It's a busy day today, which marks the non-waiver trade deadline. Today alone has seen Victor Martinez to the Red Sox, Jarrod "The Dolphin" Washburn to the Tigers, George Sherrill to the Dodgers, Orlando Cabrera to the Twins and several other minor deals as well (where my Claudio Vargas fans at?!). I'm sure you're all keeping up with Sky over at BTF, so I'll try to keep my box score limited to the longer perspective this afternoon.
What are the lessons we can gain from the trade deadline? Well, we know that Joe Torre can crack a good joke about unnamed sources:
"It’s embarrassing their parents didn’t name them."
But seriously folks, he'll be here have Matt Kemp batting eighth all week.
On a more sober note, Fire Jim Bowden reminds us that sometimes the best trade is the one not made:
Also, sometimes you make a dumb decision and you get lucky. Like not trading Soriano and hitting on Zimmermann.
Certainly, emotions at the trade deadline can run high. Take, for example, the Seattle blogosphere. It all started when Seattle Times writer Geoff Baker declared the Mariners in sell mode and even went so far as to hint that they might want to trade King Felix:
I'd be very surprised if the Mariners at this point don't concede to reality, shift their efforts fully to "sell" mode, and proceed accordingly during these final days before Friday's 1 p.m. (Seattle time) trade deadline.
That led fellow Mariners beat writer Larry LaRue (of the Tacoma News-Tribune) to (obliquely) call Baker a "chicken little":
So remember, when you're looking for information online, there are serious journalists like Arnold and Stone out there, and then there are the Chicken Little Live! blogs that have no credibility.
Burn. To be fair, I can't quite tell exactly what Jack Z's plan is, having traded away Washburn but acquired Wilson and Snell. What do you think?
As the story of the 2003 positive steroid tests by Manny Ramirez and David Ortiz continues to have legs, I hope you're all listening to Craig Calcaterra. He wants the leakers found:
I want the judge to get good and angry and sic the feds on the matter to suss out who's doing it. Short of that, I want someone in the investigatory side of the media to take it upon themselves to find out who's leaking.
Breaking a federal seal is a serious offense and the leaker could face several years of jail time if found. On the other hand, Maury Brown has reversed his stance and would like the entire 2003 list to be made public:
While the PA and others should work to uncover the lawyers leaking the names with every resource available, it’s time to release all the names from the 2003 Survey Test. Yes, this will be like a nuclear blast. Yes, it will no doubt come with much consternation from the players that came up positive at the time, but at this stage, getting it all out in the open prevents the protracted and painful parade of leaks, stops reports from the likes of The New York Times, and gets the story off the front page and into the history books.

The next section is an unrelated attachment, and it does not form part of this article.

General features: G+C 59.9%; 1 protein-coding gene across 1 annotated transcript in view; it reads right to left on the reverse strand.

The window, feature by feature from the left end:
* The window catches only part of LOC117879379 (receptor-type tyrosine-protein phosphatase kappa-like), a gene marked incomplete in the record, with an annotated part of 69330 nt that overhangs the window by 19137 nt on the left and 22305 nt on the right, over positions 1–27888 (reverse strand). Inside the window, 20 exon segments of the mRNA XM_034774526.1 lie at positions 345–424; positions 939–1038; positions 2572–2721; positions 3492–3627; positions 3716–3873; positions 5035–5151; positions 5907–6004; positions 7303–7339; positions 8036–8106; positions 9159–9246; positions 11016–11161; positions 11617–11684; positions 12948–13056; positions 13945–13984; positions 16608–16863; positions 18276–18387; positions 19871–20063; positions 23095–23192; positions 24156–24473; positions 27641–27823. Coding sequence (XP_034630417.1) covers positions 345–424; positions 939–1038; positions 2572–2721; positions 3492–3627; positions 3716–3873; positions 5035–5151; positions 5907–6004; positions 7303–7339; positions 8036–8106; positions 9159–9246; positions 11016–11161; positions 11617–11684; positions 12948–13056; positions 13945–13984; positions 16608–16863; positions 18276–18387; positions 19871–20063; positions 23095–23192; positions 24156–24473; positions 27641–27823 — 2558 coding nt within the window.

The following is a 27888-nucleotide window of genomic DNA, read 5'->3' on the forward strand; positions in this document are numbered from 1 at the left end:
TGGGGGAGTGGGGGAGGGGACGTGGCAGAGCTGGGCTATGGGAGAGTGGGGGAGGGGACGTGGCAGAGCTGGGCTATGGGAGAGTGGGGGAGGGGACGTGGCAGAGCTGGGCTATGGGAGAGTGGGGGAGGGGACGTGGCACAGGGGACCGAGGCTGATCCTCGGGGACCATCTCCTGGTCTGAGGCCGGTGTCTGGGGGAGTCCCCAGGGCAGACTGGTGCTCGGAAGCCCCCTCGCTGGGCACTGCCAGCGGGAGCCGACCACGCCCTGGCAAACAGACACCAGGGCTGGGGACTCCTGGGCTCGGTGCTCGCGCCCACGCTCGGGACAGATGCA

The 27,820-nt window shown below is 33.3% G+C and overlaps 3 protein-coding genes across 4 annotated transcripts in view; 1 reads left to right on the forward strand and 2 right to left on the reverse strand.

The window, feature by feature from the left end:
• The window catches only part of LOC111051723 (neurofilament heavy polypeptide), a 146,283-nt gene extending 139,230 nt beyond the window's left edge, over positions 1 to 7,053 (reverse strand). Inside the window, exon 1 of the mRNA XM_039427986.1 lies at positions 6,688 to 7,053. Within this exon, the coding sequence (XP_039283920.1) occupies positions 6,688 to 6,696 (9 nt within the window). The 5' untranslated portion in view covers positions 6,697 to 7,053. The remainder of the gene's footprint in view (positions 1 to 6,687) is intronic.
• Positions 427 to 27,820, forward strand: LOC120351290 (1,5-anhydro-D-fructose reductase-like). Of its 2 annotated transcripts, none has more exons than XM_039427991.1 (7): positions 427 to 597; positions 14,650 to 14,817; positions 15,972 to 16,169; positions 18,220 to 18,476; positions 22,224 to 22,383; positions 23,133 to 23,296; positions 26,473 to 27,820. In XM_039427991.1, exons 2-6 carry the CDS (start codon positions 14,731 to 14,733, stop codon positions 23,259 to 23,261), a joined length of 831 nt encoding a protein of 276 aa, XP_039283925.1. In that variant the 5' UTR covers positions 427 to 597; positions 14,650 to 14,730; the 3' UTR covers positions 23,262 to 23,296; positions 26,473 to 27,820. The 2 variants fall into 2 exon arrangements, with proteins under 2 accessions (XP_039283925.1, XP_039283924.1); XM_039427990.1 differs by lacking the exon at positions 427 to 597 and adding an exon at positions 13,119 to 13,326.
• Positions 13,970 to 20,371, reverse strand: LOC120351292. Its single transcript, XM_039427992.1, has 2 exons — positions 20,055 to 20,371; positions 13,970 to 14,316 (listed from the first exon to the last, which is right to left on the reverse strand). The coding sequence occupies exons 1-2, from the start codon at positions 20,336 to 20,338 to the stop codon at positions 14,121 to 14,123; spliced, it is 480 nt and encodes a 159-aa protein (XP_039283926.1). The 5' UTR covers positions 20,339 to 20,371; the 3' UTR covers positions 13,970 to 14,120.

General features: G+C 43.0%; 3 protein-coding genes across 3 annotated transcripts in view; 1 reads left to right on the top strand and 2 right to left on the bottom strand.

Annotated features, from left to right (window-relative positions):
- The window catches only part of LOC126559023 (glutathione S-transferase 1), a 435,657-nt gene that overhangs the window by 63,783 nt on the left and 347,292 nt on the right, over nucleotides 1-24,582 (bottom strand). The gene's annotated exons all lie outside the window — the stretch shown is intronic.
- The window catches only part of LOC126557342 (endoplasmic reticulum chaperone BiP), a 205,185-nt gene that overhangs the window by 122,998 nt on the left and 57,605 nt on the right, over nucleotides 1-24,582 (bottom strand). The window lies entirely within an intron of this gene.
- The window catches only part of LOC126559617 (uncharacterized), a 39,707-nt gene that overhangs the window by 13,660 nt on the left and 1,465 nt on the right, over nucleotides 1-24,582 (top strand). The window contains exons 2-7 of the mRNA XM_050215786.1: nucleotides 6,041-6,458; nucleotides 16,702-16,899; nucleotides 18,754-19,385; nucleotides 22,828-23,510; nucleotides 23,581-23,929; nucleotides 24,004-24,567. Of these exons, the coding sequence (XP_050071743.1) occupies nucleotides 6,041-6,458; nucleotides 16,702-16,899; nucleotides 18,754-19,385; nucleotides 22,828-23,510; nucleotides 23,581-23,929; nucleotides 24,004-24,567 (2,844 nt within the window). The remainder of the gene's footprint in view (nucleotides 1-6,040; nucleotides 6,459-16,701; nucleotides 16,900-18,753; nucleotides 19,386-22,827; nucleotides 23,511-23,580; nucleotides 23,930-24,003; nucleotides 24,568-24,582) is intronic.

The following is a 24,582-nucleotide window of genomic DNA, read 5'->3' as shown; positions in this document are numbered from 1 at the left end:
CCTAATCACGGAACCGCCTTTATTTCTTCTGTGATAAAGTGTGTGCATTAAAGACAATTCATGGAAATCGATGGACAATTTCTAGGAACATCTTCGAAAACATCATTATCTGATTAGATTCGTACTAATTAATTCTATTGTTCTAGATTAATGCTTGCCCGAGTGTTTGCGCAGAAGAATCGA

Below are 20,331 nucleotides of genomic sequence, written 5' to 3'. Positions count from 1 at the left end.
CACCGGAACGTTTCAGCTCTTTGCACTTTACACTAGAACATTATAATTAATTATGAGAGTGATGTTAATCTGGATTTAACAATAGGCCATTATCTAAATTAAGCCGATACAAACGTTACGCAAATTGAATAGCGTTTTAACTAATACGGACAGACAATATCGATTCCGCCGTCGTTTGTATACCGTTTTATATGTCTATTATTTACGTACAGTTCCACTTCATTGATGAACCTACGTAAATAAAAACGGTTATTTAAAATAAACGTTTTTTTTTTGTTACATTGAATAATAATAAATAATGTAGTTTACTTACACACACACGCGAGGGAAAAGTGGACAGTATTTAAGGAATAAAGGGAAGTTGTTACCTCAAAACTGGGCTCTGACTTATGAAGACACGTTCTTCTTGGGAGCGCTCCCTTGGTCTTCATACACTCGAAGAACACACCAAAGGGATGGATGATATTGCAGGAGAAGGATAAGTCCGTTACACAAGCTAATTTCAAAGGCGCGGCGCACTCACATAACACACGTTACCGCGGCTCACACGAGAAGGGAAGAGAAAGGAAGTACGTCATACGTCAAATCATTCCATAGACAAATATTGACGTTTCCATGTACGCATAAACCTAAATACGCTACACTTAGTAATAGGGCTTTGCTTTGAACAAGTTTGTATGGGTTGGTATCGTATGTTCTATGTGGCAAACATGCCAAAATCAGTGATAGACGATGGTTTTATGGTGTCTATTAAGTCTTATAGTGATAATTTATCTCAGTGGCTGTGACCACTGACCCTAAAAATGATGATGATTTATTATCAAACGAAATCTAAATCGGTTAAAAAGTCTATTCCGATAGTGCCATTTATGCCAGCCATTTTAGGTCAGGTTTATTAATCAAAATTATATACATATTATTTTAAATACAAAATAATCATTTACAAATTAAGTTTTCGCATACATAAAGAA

The list is still under seal and there are a number of obstacles to making it public. Additionally, Craig Calcaterra objects:
The listed players have had at least two legal duties owed to them breached and two legal rights entitled to them violated: the fiduciary duties owed to them by their union, the contractual duties owed to them by baseball and the testing lab, their Fourth Amendment rights against unreasonable search and seizure, supposedly guaranteed by the U.S. Constitution, and the right to have their medical information kept private, guaranteed by HIPAA.
I gotta say I agree with Calcaterra. 104 wrongs don't make a right. What do you think?
Finally, to cleanse the palate after the sugar rush of deadline news and the bitter aftertaste of steroid arguments, Seamheads posts an excerpted list of reasons to love baseball:
Reason no. 3,756,842: Rickey Henderson’s suit at the 2009 Hall of Fame inductions
I have never been happier to have an HDTV. I happily basked in the Rickey’s suit in all its knee-length-jacket, fifty-two-button, silver-thread-embossed, three-piece glory. Rickey had it custom made almost ten years ago. Simply fantastic.
And for some comic relief, I give you this. Now I'm a big Star Wars fan, and a bigger baseball fan, but I can't for the life of me figure out why someone would want to own a baseball bat painted green (as if that somehow made it look like a lightsaber) that was signed by a bunch of Padres. In fact, I think the promotion reminds me of the Padres themselves: parts of it are intriguing and seem like they should have value, but when you put it all together it turns out confusing and nobody wants to buy any of them. But hey, at least it's for a good cause.